The Consumer Financial Protection Bureau estimates that 20% of payday loans end up in default.

The Truth in Lending Act requires the lender to tell the cost of a payday loan before the borrower agrees. But these terms are often complicated. As a result, the true cost of same day payday loans isn’t always easy to understand.

Instant payday loan lenders prey on communities of color, primarily women

Communities of color, particularly Black communities, are historically disadvantaged by unfair lending practices.

These communities are targeted because they may not have access to regular banking services. In addition, they are misinformed about the terms and conditions of fast payday loans.

Advertised as a way to help people pay bills, same day payday loans are nothing more than predatory lending. Lenders don’t check that you can afford the loan, only that you have a bank account and job.

A typical borrower has one or more of the following characteristics. They are young, have children, don’t own a home, and have no access to credit.

In a financial emergency, people will cope in many ways. These include paying bills late, using savings until they’re gone, and borrowing from friends and family. But the problem arises when someone has used all possible alternatives.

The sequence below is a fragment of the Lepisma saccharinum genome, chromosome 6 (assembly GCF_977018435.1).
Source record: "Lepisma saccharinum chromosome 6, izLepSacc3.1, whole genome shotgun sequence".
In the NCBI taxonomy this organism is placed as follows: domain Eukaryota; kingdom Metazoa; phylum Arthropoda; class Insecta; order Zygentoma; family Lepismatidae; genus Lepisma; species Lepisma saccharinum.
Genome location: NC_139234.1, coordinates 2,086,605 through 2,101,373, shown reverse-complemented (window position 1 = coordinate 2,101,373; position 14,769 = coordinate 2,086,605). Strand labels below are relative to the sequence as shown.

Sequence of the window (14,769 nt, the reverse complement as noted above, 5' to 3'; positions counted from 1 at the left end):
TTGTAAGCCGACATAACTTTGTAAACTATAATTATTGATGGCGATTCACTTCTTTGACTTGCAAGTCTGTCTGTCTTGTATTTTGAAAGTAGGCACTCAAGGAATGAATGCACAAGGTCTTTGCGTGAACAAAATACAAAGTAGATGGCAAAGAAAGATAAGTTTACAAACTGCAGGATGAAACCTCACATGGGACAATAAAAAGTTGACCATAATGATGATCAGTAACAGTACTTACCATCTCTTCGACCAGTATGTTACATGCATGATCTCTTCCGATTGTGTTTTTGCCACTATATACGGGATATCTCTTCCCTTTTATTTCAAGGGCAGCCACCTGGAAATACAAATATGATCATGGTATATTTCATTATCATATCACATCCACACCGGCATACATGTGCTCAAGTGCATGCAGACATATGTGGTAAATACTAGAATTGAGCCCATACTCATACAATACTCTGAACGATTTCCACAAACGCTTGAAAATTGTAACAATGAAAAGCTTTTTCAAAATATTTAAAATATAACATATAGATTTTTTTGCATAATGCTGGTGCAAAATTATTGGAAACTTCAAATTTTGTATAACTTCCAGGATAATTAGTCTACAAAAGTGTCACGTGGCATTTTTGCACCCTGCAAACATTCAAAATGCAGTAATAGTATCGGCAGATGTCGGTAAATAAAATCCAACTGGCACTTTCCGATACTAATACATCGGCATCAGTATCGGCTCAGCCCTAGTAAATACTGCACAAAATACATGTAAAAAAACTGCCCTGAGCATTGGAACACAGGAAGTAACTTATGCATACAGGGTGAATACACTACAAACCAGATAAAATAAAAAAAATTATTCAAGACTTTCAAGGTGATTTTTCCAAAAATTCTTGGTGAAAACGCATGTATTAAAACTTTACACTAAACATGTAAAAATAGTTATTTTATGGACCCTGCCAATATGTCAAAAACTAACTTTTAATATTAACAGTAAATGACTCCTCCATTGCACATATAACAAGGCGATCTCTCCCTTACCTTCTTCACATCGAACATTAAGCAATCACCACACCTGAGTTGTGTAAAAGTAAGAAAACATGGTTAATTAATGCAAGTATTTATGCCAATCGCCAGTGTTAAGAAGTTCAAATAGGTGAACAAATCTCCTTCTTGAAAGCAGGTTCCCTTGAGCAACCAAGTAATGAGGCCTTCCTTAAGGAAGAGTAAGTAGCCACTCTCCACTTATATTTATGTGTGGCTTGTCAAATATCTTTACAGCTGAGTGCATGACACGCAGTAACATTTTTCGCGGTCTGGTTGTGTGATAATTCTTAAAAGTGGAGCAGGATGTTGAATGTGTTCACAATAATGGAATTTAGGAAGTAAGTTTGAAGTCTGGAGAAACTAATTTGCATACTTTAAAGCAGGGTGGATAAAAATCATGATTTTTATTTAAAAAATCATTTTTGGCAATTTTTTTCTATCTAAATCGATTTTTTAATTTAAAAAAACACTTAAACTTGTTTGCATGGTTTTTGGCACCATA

So instant payday loans lenders offer a quick solution when you need cash. But with annual interest rates of up to 400% in some cases! Meaning that what seems good can quickly turn bad.

The gender wage gap affects the ability of women of color to pay back loans

Gender and race affect the ability of women of color to earn fair wages. It is one of the financial statistics that severely impacts women.

Overall women are paid 83% of what men make. 17% less on average!

However, the numbers are worse for women of color. Black women make 63 cents for every $1 their white male counterparts earn. The wage gap for Latina workers is 55 cents.

Women of color, particularly Black and Latina women, are more likely to be a family’s sole breadwinner than white women. And black mothers are most likely to be the primary economic support for their families.